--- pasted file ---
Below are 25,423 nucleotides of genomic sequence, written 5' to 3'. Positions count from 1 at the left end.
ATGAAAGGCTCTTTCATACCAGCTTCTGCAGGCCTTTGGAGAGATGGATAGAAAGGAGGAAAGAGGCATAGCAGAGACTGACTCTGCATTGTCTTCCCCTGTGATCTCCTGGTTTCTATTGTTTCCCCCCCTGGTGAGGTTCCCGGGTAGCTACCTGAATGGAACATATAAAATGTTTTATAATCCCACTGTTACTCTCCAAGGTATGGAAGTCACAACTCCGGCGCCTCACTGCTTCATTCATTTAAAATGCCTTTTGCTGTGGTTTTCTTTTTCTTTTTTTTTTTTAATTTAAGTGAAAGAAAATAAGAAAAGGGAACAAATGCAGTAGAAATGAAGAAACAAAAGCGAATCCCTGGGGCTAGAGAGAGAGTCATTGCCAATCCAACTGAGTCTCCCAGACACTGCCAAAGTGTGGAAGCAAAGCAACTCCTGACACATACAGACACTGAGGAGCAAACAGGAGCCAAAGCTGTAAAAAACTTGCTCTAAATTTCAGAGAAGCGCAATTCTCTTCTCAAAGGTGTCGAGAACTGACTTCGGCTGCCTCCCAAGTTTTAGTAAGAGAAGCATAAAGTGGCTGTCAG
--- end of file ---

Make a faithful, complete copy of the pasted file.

Below are 25,423 nucleotides of genomic sequence, written 5' to 3'. Positions count from 1 at the left end.
ATGAAAGGCTCTTTCATACCAGCTTCTGCAGGCCTTTGGAGAGATGGATAGAAAGGAGGAAAGAGGCATAGCAGAGACTGACTCTGCATTGTCTTCCCCTGTGATCTCCTGGTTTCTATTGTTTCCCCCCCTGGTGAGGTTCCCGGGTAGCTACCTGAATGGAACATATAAAATGTTTTATAATCCCACTGTTACTCTCCAAGGTATGGAAGTCACAACTCCGGCGCCTCACTGCTTCATTCATTTAAAATGCCTTTTGCTGTGGTTTTCTTTTTCTTTTTTTTTTTTAATTTAAGTGAAAGAAAATAAGAAAAGGGAACAAATGCAGTAGAAATGAAGAAACAAAAGCGAATCCCTGGGGCTAGAGAGAGAGTCATTGCCAATCCAACTGAGTCTCCCAGACACTGCCAAAGTGTGGAAGCAAAGCAACTCCTGACACATACAGACACTGAGGAGCAAACAGGAGCCAAAGCTGTAAAAAACTTGCTCTAAATTTCAGAGAAGCGCAATTCTCTTCTCAAAGGTGTCGAGAACTGACTTCGGCTGCCTCCCAAGTTTTAGTAAGAGAAGCATAAAGTGGCTGTCAG